Teams are adapting to remote working - but it requires strong leadership and over-communication
It’s worth remembering that for people in their first jobs, working from home is alien to them, and a lot of people are living in share spaces where they’re unlikely to have a home office. This can be a bit uncomfortable and require a bit of adjusting to. As a business leader, you have the power to remain a consist, reliable manager by keeping daily rituals in place that will provide a sense of calm in an otherwise noisy world. Remember not to add to the noise: communicate what you know to be true and you’ll come out on top. It’s worth reshaping your culture slightly to match the pace at which you’re working now: give your teams permission to say “I don’t know” and “I’ve not had a chance to think about that yet” and remind them this is fine repeatedly.
You’re not communicating enough until you’re being told to stop
Assuming everyone gets the message will only lead to mistakes being made. Until your team are all telling you “I’ve heard this before” or “you’ve told me that already”, keep going. It might give you a bit of a headache, but rest assured that your teams will value it in the long-run. It’s still early days, so chances are that not many people are feeling disconnected yet, but put these processes in place to build positive habits that will keep everyone feeling part of the team for as long as possible.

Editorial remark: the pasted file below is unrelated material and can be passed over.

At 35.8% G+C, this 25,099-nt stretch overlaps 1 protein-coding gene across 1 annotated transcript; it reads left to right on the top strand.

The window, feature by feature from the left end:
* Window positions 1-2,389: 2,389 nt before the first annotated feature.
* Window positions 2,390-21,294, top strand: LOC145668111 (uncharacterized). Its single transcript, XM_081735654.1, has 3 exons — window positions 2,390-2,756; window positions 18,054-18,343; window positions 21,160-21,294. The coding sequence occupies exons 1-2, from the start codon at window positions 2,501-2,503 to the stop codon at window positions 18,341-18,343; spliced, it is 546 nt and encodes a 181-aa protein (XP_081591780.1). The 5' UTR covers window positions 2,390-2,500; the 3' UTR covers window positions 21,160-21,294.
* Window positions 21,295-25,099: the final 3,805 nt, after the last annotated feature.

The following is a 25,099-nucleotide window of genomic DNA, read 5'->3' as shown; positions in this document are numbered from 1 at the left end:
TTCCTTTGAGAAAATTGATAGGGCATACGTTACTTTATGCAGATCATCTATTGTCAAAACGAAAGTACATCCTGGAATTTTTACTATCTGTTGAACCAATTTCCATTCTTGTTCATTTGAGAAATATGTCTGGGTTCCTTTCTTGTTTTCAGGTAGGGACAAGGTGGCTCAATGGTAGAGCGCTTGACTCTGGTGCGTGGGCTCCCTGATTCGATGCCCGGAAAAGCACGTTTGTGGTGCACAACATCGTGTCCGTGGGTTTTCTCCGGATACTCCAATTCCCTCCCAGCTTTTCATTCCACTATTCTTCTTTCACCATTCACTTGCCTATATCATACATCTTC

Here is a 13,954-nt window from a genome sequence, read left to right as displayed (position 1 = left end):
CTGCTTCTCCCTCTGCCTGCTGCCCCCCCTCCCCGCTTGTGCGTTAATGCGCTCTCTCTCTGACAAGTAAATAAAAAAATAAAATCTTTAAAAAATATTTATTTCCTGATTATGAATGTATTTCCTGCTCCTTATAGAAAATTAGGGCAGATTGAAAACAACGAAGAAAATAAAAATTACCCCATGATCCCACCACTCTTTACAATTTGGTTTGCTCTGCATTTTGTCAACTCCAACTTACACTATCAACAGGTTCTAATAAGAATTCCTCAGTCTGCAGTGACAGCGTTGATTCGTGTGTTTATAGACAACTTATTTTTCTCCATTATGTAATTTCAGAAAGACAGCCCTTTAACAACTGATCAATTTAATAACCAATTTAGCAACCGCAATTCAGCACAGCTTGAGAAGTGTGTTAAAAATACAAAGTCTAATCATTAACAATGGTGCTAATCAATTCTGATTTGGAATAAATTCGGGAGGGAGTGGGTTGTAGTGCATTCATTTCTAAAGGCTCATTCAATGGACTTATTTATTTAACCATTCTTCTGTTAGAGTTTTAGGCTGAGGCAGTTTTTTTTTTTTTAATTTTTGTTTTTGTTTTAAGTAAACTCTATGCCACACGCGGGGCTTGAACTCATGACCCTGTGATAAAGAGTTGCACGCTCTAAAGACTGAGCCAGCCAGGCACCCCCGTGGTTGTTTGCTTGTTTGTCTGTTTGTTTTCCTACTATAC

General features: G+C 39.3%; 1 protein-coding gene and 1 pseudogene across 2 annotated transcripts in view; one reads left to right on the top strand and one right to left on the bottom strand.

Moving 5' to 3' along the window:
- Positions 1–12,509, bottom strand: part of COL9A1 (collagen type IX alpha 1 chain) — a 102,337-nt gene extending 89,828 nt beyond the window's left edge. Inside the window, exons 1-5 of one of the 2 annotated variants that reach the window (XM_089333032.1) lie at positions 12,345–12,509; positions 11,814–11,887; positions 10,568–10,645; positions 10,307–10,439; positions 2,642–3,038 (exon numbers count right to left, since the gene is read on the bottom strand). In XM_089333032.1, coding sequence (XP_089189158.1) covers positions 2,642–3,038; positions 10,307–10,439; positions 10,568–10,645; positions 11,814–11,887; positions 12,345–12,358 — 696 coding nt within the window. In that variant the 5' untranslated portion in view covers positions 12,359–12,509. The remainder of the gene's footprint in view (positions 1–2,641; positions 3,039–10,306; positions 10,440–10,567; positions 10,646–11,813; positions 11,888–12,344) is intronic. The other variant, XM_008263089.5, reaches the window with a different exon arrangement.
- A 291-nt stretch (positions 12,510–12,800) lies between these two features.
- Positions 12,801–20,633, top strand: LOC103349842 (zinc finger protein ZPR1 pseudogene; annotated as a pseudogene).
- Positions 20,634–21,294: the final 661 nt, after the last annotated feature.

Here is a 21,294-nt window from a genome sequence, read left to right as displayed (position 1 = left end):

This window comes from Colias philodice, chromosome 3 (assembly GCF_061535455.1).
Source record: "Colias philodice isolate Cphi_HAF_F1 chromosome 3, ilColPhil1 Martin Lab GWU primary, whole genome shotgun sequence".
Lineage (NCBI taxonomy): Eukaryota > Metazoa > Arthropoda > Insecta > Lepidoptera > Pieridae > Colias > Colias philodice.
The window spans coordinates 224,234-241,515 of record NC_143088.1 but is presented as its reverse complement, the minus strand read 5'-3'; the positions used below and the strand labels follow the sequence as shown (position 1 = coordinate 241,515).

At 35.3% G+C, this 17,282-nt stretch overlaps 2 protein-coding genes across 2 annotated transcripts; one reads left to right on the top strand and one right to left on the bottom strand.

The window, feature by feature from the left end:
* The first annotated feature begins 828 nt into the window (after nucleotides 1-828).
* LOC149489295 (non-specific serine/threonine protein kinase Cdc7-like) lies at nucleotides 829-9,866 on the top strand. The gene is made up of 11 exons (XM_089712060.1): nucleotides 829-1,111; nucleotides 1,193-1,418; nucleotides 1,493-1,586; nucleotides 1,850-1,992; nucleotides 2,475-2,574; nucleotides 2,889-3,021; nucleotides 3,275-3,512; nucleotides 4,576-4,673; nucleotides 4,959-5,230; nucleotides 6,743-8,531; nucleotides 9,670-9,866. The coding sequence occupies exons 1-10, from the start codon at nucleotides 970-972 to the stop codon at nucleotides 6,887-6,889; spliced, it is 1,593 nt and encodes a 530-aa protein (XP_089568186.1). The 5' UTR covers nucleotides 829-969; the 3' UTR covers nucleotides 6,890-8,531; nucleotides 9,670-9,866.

Staying connected while isolated isn’t hard, it just looks different
Morning stand ups over Zoom, playing games on Teams, having an office banter channel on Slack, organising coffee/water cooler sessions over a video conferencing chat and booking regular 1-2-1 FaceTimes with your direct reports are things that are going to make all the difference at the moment. Facetime (literally) is so important right now. Even in our morning stand ups, it’s easy to get a feel of the general mood across the team. I recommend gallery view - it’s the closest thing I’ve found to having us all sat around a table!
You’re nailing remote working, now let’s talk flexi-time
Lots of companies are still sticking to the usual 9am-5pm but this may need to change as and when people do start feeling sick, disconnected or run down. As much as we all hate timesheets, in a time like this, where the 9am-5pm may start to be less relevant, or when people are finding themselves needing more longer, regular breaks throughout the day to either rest or switch off for a period of time, tools like Toogl will be a godsend to help people keep track of the hours they are and aren’t working. To facilitate this communicate why you’re opting for flexible hours and explain this is for people’s health. They can absolutely do their normal working hours, but this gives your people the chance to put themselves first when they feel they need to.
Do everything in your power to find some zen
First thing’s first: stop working in your bedroom. We’ve been making jokes at home (I live in a shared flat of four!) that our living room is turning into a co-working space, which we’ve all loved to laugh about but have gone one step further to set some basic ground rules to keep us all mentally fit, feeling positive and to avoid snapping at each other. No telly, headphones in if you want to listen to Spotify or the radio and if you need to make a call, pop into the kitchen. Little things to ensure that our bedrooms are spaces for rest and recuperation, no laptops allowed!